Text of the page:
As you can see in the screenshot below, there will be multiple StarLink satellites passing over me in my location from 20:20 onwards:
Are the conditions good for stargazing tonight?
A hugely important factor in whether you will actually be able to see any of these things in the night sky are the conditions, including weather, light pollution and moon phase.
There are some great apps and resources for helping you with this and ensuring you don’t waste time on nights when there is no chance of clear skies.
Will I have clear skies tonight?
There are some great apps that give you valuale information on the cloud and weather conditions for you tonight from your location.
Nightshift is one:
An alternative that we like is Clear Outside.
It’s not as easy to read from a glance, but provides much more detailed information about conditions and timings for any location and time.
How is the light pollution from where I am tonight?
See our article on light pollution to understand more about this.
What phase is the moon tonight?
The moon shining brightly may or may not be something you are looking for.
On the one hand, it is awesome to see a bright, full moon. On the other hand, a bright moon works to prevent the sky from getting too dark and then can impeded viewing opportunities.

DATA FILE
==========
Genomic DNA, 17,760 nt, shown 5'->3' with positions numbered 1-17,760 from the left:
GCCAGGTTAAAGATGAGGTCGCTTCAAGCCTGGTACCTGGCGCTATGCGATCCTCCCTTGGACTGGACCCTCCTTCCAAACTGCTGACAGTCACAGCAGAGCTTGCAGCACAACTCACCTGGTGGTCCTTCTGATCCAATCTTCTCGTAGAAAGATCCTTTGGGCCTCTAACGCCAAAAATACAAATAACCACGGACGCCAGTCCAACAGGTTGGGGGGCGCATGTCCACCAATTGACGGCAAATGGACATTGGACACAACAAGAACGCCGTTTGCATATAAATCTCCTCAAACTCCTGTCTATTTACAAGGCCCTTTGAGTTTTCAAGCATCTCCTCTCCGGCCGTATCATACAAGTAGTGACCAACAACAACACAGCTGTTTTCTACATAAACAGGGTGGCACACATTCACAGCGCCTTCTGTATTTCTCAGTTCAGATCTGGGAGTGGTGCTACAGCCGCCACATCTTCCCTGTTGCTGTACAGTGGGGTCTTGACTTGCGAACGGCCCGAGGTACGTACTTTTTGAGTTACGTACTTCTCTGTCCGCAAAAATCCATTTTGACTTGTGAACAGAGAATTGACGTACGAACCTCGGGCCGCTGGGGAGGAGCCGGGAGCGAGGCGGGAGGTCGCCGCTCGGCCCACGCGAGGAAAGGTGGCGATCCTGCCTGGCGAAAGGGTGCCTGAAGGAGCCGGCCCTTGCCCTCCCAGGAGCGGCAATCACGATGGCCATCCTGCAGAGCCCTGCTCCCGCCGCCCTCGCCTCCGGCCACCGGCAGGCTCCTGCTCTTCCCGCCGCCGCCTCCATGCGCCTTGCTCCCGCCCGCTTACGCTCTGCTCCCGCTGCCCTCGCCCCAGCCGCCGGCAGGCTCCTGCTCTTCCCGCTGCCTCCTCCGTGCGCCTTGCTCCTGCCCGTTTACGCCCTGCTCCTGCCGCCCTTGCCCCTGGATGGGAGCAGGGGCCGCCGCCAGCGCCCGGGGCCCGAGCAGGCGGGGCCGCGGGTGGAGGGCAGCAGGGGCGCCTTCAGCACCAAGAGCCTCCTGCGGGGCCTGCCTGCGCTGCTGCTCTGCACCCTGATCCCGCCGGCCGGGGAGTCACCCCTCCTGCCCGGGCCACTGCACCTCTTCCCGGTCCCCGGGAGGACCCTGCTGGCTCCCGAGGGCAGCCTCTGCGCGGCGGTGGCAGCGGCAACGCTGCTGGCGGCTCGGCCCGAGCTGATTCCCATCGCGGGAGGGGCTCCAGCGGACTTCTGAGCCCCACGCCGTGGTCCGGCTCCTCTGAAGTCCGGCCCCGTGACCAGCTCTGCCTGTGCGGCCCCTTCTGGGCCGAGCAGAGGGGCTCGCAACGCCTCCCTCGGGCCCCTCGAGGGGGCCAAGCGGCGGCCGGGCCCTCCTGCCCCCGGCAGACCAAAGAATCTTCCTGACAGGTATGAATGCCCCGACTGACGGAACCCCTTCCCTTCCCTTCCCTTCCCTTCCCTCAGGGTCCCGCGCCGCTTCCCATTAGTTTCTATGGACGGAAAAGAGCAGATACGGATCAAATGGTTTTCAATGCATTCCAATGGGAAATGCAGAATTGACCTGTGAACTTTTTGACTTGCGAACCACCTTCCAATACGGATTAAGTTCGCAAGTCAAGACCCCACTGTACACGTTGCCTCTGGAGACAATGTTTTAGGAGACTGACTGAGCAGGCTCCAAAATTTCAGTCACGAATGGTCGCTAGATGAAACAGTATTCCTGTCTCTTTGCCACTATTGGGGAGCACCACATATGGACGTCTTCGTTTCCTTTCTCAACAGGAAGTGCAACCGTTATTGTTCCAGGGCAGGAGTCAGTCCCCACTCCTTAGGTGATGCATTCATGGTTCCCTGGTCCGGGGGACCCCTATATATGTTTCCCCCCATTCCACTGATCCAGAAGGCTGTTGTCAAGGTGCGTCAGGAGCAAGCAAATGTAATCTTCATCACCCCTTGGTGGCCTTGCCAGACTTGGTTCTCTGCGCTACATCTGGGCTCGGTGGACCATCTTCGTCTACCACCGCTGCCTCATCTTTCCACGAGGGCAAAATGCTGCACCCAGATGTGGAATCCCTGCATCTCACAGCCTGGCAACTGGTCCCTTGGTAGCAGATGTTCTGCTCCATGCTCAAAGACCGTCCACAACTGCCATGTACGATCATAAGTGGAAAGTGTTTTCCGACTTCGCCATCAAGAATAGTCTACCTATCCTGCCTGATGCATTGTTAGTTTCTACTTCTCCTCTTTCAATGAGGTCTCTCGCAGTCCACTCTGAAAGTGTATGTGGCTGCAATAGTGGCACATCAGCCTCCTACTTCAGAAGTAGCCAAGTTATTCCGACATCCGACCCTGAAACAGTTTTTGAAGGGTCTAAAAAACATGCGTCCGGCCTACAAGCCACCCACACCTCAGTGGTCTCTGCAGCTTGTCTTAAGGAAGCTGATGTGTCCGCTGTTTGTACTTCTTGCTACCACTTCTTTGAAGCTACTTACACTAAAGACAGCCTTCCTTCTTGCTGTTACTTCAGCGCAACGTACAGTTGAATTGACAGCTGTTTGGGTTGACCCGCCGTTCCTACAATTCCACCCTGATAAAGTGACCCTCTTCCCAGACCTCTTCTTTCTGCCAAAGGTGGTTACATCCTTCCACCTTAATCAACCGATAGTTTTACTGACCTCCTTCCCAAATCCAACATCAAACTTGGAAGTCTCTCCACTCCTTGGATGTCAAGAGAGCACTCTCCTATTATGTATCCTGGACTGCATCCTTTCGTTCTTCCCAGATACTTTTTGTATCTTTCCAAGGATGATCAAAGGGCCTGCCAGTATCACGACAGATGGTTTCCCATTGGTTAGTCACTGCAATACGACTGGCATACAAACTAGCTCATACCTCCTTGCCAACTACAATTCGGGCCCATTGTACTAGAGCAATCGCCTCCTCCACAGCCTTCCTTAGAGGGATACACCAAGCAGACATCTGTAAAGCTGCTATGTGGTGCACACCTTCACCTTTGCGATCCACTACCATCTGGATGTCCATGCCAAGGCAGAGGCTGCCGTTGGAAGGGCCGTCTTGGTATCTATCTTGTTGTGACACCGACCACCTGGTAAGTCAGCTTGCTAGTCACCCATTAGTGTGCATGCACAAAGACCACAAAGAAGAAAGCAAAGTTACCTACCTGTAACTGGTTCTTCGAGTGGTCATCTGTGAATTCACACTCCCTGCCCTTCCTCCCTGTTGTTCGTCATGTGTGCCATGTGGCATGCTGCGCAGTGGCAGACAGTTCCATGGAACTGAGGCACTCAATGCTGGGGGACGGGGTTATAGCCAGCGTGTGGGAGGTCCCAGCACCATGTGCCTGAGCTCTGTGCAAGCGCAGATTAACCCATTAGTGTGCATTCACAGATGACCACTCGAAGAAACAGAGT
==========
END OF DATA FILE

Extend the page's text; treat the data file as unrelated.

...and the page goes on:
This is especially relevant for trying to photograph things like the Milky Way which is only really visible with the naked eye from very dark sky locations and with no moon in the sky.
We use the PhotoPills app for information on the moon for any one night:
You can see from the screenshot above that it tells you that from Denver, Colorado on the night of 5th September 2020, the moon will be at 89% and will rise at 21:23.
You can also see ahead that the next time the moon will be fully dark (a new moon) from this location will be 17th September 2020.
What’s in the night sky this month and in the future?
If you are interested in looking ahead at what might be coming up as a viewing opportunity then there are a number of good sources.
Alyn Wallace’s monthly video series of what’s in the night sky provides a really useful look ahead for stargazers.
He essentially uses Stellarium to run through the coming month and adds expert commentary which is really useful for most beginners and even more experienced astronomers:
There are other YouTube channels that do similar things, but we like Alyn’s the best (see the best astrophotography channels to follow on YouTube).
Over to you – how do you assess what’s in the night sky?
We hope you found this article helpful. You’ll probably gather from reading this article that we are big fans of Stellarium and that it is our main go-to source for assessing what’s in the night sky tonight.
The bonus is that it is available free (with a paid premium option that unlocks some more advanced features) and so we don’t hesitate to recommend it.
If there are other methods that you use, please share in the comments below for other readers.
If you are interested in taking photos of the night sky then you might also be interested in our guide to the best apps for astrophotography.